US-listed ETFs attract record-breaking inflows in January

Feb 7th, 2018 | By | Category: ETF and Index News

US-listed ETFs are off to a record-breaking year as investors piled $78 billion worth of net inflows into these products during January — the highest monthly inflow ever — according to data from State Street Global Advisors (SSGA). The net inflows shattered the previous high of $59bn set in November 2016.

US-listed ETFs enjoy record-breaking inflows in January, finds SSGA

Matthew Bartolini, head of SPDR Americas research at SSGA.

Matthew Bartolini, head of SPDR Americas research at SSGA, notes that inflows during the month were broad based with all asset classes in the black. Equities accounted for the lion’s share however with $67bn (86%) of the total flows. This was also a record monthly haul for that category, surpassing the $56bn record from December 2016.

Fixed income ETFs attracted $9.1bn in net new assets despite fears that the bond bubble was primed to burst, said Bartolini. While not record setting, these flows still represent a continuation of the segment’s persistent trend of over $9bn of inflows a month that began in 2016. Bartolini believes the trend is likely to continue well into 2018 as more investors turn to fixed income ETFs for constructing transparent, efficient, and flexible portfolios.

Looking at flows by fund exposure, the report found that the US continued to lead the market in absolute flows (ETFs providing exposure to US equities accounted for $40.4bn net inflows) while the pace of growth on a relative basis remained higher in international exposures. Flows between ETFs targeting broad developed markets ($8.9bn) and those targeting emerging markets ($9.0bn) were evenly split.

Notably, however, international fund flows shifted in favour of more targeted single country exposures which took in over $5bn last month, roughly equal to their calendar year 2017 flow total. Fifteen of the top twenty single country ETF inflows were targeted exposures in Asia/ Asian Sub-Continent regions. Bartolini notes these flows are consistent with the robust inflows into emerging market equity funds in January, which grew their asset base by 5% intra-month.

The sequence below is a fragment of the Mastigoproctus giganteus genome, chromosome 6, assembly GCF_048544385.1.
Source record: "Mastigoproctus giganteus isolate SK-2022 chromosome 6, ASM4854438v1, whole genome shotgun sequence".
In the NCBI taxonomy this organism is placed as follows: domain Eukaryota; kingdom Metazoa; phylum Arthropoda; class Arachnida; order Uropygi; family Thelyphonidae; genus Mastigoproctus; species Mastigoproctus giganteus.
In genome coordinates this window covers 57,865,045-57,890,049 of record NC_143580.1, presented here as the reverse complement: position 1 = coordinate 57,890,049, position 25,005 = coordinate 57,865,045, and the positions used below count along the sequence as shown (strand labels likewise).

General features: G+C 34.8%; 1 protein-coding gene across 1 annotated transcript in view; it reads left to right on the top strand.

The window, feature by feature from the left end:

He said, “As the global synchronized growth story continues, this trend may continue. Furthermore, the emerging market segment should continue to be supported by a weak dollar, higher commodity prices and a resurgence in global trade. Stretched valuations in the US make this even more attractive on a relative basis.”

Emerging market exposures were also favoured in the fixed income space where ETFs tracking emerging market bonds took in $2.9bn, increasing AUM in this segment by an impressive 11.3%. The report notes that the majority of these flows were focused on local currency exposure, as dollar weakness and commodity strength bolster the fundamentals of emerging market issuers. Bartolini said, “Combined with the $2bn of outflows in high yield, this trend of emerging market inflows portends to investors seeking out the asset class for its income generation potential.”

ETFs tracking aggregate bond exposures took in $4.9bn while government bond ETFs attracted $1.4bn and inflation-protected ETFs netted $1.3bn.

Bartolini attributes the popularity of aggregate bond exposure to a rise in yields – the yield to worst on the Bloomberg Barclays US Aggregate Bond Index is near 3%, sitting at its highest level since 2011. He notes this rise in yield makes the ‘Agg’ a more attractive investment relative to recent years but still a way off its long-term average yield of 6.7%.

A weaker dollar continued to support gold prices which were up roughly 2.5% during the month. Accordingly, investors allocated $853 million to precious metals ETFs.

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